Federal student loan payments have been suspended, interest-free, since the advent of the pandemic in March 2020. The payment suspension is currently scheduled to end on May 1, 2022 after being extended five times since 2020. As part of the overall work that The Center for Community Solutions is engaged with related to the “unwinding” of the public health emergency and our efforts to mitigate as many harmful impacts to people as possible, we’ve been examining the suspension of payments on federal student loans and the related temporary efforts to improve the Public Service Loan Forgiveness (PSLF) program. We are partnering in this work with Advocate for Ohio’s Future, which is leading a statewide effort focused on the COVID Recovery.
Federal student loan payments have been suspended, interest-free, since the advent of the pandemic in March 2020.
In the midst of the pandemic and the payment suspension, President Joe Biden was elected and the political make up of Congress shifted, changing the broader conversation around how to approach student loans from a policy standpoint. This is true of many of the programs and services impacted by the public health emergency. Let’s back up a bit to recap the winding journey many student loan borrowers have experienced throughout the pandemic and even before.
The CARES Act and student loan forgiveness
As it became clear that COVID-19 was going to dramatically impact the health and well-being of everyone across the country, Congress and former President Donald Trump passed and signed into law the Coronavirus Aid, Relief, and Economic Security (CARES) Act in March 2020 to help across nearly every sector of society; this included relief from federal student loan payments. This provision included not only a payment suspension, but a reduction of the interest rate to 0% and each month of non-required payments still counted as a month of payments toward existing federal loan forgiveness programs, including Public Service Loan Forgiveness.
The U.S. Department of Education recently advised student loan servicers to hold off on providing notification to borrowers about payments restarting in May.
This payment suspension and 0% interest rate has remained in place since March 2020. The suspension has been extended several times by both by former President Trump and by President Biden and is currently set to end on May 1, 2022. There are some indications that the payment pause may be further extended to allow time for decisions about some level of broader loan forgiveness and to make important, structural changes that would improve the federal student loan system and process overall. The U.S. Department of Education recently advised student loan servicers to hold off on providing notification to borrowers about payments restarting in May. Community Solutions is closely monitoring this information and will provide an update in a future blog post.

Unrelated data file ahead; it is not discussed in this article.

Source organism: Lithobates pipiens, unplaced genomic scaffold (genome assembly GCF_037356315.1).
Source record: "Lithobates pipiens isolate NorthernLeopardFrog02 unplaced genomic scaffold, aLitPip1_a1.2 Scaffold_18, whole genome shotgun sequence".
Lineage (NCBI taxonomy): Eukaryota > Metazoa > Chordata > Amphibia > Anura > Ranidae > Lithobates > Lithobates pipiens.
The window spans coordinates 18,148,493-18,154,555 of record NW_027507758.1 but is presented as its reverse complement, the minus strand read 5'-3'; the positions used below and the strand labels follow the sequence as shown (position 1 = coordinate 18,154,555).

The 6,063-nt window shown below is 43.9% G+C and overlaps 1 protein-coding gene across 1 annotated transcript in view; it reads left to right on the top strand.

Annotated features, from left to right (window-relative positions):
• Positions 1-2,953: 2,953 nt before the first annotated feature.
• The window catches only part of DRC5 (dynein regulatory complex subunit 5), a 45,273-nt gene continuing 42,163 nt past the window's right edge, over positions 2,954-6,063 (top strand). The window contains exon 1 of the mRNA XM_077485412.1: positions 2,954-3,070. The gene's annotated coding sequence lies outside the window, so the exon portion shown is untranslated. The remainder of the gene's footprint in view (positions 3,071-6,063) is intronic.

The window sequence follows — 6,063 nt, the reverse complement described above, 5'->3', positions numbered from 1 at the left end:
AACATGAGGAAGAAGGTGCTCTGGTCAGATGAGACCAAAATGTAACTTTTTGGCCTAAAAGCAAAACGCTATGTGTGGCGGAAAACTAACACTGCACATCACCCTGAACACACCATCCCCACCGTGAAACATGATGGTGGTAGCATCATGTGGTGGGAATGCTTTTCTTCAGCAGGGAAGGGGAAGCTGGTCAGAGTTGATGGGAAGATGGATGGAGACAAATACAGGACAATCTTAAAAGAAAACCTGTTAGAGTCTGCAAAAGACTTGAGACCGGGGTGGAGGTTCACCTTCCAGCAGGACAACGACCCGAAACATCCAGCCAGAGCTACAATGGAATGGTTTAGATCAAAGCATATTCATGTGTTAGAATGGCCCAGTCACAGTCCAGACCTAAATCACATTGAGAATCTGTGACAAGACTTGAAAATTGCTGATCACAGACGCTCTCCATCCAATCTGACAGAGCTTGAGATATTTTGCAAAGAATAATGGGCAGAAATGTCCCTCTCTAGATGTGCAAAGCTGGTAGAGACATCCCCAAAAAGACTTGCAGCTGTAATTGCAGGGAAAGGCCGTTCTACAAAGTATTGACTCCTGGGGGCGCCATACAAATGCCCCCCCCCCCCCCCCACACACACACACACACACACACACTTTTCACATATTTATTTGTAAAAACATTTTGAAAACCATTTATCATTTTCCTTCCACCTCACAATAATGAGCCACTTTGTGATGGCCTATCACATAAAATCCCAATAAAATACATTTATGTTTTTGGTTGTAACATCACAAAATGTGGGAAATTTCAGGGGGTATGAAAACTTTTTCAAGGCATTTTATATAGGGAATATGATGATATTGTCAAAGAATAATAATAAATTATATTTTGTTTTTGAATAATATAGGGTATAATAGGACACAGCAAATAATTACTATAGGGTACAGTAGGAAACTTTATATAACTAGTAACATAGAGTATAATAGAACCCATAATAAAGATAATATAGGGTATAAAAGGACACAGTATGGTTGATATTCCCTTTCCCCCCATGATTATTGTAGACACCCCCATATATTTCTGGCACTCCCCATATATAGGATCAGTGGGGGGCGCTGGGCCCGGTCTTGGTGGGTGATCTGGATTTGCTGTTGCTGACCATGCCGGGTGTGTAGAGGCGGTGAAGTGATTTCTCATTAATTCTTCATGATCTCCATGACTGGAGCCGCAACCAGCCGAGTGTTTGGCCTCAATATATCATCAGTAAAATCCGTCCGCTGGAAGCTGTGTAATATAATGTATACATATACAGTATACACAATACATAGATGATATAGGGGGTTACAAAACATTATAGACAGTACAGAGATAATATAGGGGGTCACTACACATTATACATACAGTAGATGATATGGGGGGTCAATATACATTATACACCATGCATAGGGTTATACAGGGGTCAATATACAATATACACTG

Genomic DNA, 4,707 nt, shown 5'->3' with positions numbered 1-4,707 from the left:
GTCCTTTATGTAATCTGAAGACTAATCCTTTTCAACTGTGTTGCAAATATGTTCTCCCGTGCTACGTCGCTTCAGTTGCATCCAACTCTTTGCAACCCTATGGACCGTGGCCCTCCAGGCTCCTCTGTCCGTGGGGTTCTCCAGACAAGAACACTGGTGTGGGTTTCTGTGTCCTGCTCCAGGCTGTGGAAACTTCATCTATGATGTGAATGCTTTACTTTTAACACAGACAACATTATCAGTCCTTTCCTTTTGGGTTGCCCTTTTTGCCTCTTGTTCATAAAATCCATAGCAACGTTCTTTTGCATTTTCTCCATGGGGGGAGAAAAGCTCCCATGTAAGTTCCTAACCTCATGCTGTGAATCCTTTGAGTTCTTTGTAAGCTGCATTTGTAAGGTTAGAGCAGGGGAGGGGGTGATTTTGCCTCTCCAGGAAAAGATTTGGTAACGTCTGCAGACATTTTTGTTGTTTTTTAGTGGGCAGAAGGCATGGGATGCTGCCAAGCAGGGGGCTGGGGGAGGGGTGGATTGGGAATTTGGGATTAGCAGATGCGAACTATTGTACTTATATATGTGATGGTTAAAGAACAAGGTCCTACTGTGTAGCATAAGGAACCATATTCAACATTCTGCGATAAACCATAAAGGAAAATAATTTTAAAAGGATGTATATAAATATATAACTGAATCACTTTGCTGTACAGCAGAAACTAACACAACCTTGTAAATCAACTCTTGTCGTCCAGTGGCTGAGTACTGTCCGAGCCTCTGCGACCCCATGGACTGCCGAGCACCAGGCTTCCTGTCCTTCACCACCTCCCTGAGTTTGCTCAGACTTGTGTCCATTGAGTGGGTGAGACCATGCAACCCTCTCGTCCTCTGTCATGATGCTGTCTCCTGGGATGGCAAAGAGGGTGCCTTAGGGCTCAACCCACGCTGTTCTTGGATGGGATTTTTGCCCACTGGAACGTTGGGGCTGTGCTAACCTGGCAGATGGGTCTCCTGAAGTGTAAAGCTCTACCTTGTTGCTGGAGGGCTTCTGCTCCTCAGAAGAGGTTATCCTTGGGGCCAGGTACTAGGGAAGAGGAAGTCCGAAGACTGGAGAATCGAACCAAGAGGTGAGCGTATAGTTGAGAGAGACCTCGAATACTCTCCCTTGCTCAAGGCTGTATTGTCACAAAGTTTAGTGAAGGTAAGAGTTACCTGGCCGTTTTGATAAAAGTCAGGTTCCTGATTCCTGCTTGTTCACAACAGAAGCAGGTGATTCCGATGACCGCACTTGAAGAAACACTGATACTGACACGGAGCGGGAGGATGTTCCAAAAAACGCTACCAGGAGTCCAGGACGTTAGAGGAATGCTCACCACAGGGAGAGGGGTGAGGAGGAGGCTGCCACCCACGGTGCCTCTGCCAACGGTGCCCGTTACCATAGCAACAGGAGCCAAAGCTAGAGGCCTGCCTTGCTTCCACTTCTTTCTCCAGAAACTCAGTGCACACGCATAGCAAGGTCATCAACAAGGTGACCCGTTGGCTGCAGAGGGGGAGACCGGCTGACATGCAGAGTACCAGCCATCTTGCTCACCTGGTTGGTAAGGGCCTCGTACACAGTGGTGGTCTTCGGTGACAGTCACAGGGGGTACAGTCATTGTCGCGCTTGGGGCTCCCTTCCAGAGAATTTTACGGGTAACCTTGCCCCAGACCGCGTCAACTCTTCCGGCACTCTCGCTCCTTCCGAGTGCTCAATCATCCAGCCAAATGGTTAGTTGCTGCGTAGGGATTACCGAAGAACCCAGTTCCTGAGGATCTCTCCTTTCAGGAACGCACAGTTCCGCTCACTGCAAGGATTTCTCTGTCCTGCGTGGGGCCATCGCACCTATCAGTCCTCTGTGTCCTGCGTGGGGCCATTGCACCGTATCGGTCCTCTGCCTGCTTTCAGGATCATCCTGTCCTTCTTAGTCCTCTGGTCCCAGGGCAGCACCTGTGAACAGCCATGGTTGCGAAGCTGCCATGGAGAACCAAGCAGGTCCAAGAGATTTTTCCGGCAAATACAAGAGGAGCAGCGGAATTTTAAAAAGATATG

Payment delinquencies expected to increase when student loan payments resume
Studies throughout the course of the pandemic, including a recent study from the Federal Reserve Bank of New York, show that if/when payments resume there will be a rise in payment delinquencies. This is an important consideration in the midst of many other pandemic related supports are expiring concurrently, stretching household budgets even thinner. In addition to these challenges to household budgets, the barriers to communicating with student loan servicers are well-documented and two major student loan services, FedLoan Servicing and Navient, are exiting the business.
Every borrower whose loans are currently managed by these servicers is in the process of being transferred to other companies. All of this is to say, there are many more considerations in the decision to restart student loan payments. And this is leaving aside the significant changes underway in the PSLF program that impact anyone who works in public service (public or nonprofits sectors) and are tracking payments toward loan forgiveness after 120 payments. The next blog on this topic will dive into that program.
It is just as important to ensure that loan servicers have up to date contact information for borrowers so that they’re receiving important messages about their loans.
Three things student loan borrowers need to do while they wait
In the meantime, it is important to ensure that anyone who has federal student loans is staying up to date on the latest news on the payment pause and restart date. It is just as important to ensure that loan servicers have up to date contact information for borrowers so that they’re receiving important messages about their loans. And, from personal experience, make sure to save documentation related to student loans and check your account with your borrower and on the Department of Education website.